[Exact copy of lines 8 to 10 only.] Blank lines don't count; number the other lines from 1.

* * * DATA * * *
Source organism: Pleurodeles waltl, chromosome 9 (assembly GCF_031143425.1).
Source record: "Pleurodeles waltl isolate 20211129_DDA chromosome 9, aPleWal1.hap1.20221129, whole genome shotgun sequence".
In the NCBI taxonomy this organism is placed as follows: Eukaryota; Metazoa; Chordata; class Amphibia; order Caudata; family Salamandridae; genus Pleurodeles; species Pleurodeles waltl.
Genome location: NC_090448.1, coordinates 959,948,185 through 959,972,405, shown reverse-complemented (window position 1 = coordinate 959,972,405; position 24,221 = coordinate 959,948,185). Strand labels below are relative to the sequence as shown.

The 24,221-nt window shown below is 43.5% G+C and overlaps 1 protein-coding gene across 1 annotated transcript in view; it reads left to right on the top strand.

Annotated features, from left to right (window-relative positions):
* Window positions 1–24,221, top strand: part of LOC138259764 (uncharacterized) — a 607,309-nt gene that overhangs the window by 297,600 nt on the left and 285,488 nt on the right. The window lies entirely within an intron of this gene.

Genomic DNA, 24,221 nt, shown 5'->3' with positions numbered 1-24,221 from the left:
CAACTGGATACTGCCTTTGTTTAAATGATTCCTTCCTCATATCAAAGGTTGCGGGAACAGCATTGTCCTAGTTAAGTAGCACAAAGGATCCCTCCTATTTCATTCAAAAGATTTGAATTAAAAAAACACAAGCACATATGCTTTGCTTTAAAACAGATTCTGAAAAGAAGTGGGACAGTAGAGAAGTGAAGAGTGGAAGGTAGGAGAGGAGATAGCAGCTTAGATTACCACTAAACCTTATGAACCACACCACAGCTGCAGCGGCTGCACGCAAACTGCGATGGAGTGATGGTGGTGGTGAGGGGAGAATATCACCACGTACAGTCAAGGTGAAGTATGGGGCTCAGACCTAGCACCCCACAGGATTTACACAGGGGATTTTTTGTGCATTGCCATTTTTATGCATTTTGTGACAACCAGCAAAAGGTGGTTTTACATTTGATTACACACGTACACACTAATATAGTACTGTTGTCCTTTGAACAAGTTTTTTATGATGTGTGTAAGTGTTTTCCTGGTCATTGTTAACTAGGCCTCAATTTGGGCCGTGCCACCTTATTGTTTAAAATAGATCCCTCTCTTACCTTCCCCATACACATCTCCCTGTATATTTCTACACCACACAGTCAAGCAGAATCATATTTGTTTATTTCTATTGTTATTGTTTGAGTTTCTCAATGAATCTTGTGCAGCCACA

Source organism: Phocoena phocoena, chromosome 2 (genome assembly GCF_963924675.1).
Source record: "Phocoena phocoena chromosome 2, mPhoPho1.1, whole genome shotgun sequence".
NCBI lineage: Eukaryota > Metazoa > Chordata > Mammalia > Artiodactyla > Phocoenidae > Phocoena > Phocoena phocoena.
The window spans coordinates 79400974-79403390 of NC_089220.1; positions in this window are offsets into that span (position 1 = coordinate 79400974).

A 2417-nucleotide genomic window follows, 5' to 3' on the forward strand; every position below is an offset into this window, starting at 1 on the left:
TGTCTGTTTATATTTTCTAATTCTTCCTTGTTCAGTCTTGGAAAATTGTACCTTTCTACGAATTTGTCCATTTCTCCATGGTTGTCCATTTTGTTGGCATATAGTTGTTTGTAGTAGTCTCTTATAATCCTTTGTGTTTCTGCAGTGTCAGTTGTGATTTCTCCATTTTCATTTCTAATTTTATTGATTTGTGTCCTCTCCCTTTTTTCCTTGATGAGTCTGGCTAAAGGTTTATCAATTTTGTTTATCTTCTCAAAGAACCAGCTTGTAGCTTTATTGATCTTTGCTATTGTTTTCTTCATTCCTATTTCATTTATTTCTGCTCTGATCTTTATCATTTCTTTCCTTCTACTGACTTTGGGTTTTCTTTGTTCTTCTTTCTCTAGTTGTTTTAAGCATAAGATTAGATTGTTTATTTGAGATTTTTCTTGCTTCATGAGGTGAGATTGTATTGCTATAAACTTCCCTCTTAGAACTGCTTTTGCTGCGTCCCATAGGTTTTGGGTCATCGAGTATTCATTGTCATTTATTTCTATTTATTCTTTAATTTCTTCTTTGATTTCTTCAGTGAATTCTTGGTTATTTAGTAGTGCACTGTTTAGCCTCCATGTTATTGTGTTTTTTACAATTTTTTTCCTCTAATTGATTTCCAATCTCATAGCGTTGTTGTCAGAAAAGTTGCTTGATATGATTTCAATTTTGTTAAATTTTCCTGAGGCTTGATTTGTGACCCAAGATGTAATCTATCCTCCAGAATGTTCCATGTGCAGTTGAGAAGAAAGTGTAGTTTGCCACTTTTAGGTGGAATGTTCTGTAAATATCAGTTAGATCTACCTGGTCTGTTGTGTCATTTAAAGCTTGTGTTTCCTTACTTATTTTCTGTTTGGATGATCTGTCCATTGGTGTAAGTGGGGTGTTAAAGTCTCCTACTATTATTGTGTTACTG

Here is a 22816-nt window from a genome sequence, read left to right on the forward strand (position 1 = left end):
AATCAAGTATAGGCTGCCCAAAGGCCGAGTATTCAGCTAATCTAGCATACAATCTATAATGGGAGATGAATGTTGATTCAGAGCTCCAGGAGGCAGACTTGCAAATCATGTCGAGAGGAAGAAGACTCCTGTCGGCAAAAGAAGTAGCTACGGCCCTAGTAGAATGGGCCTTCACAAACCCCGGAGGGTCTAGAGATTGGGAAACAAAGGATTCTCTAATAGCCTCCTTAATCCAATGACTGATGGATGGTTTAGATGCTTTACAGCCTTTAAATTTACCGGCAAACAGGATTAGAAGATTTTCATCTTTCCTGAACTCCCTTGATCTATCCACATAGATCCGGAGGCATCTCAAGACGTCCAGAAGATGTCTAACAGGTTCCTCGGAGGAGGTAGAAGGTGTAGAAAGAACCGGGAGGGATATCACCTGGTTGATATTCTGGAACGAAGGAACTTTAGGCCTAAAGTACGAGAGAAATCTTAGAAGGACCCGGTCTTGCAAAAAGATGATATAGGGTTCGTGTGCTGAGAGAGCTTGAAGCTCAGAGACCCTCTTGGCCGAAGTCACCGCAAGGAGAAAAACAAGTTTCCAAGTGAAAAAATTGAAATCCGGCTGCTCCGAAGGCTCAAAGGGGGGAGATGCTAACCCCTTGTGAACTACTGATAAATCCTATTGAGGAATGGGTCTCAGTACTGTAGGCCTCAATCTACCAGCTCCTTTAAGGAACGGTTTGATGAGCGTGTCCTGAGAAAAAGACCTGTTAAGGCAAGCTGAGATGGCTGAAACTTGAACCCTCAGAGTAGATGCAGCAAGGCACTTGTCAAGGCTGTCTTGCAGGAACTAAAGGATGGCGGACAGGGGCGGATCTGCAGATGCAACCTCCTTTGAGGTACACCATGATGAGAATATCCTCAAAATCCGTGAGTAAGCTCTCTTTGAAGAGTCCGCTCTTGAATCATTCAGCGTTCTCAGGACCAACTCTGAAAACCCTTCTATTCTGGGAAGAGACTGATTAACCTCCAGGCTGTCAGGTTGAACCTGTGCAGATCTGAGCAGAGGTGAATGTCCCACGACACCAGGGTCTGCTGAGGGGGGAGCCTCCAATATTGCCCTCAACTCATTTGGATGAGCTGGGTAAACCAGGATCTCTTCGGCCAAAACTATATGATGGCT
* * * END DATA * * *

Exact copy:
Genomic DNA, 24,221 nt, shown 5'->3' with positions numbered 1-24,221 from the left:
CAACTGGATACTGCCTTTGTTTAAATGATTCCTTCCTCATATCAAAGGTTGCGGGAACAGCATTGTCCTAGTTAAGTAGCACAAAGGATCCCTCCTATTTCATTCAAAAGATTTGAATTAAAAAAACACAAGCACATATGCTTTGCTTTAAAACAGATTCTGAAAAGAAGTGGGACAGTAGAGAAGTGAAGAGTGGAAGGTAGGAGAGGAGATAGCAGCTTAGATTACCACTAAACCTTATGAACCACACCACAGCTGCAGCGGCTGCACGCAAACTGCGATGGAGTGATGGTGGTGGTGAGGGGAGAATATCACCACGTACAGTCAAGGTGAAGTATGGGGCTCAGACCTAGCACCCCACAGGATTTACACAGGGGATTTTTTGTGCATTGCCATTTTTATGCATTTTGTGACAACCAGCAAAAGGTGGTTTTACATTTGATTACACACGTACACACTAATATAGTACTGTTGTCCTTTGAACAAGTTTTTTATGATGTGTGTAAGTGTTTTCCTGGTCATTGTTAACTAGGCCTCAATTTGGGCCGTGCCACCTTATTGTTTAAAATAGATCCCTCTCTTACCTTCCCCATACACATCTCCCTGTATATTTCTACACCACACAGTCAAGCAGAATCATATTTGTTTATTTCTATTGTTATTGTTTGAGTTTCTCAATGAATCTTGTGCAGCCACA

Source organism: Phocoena phocoena, chromosome 2 (genome assembly GCF_963924675.1).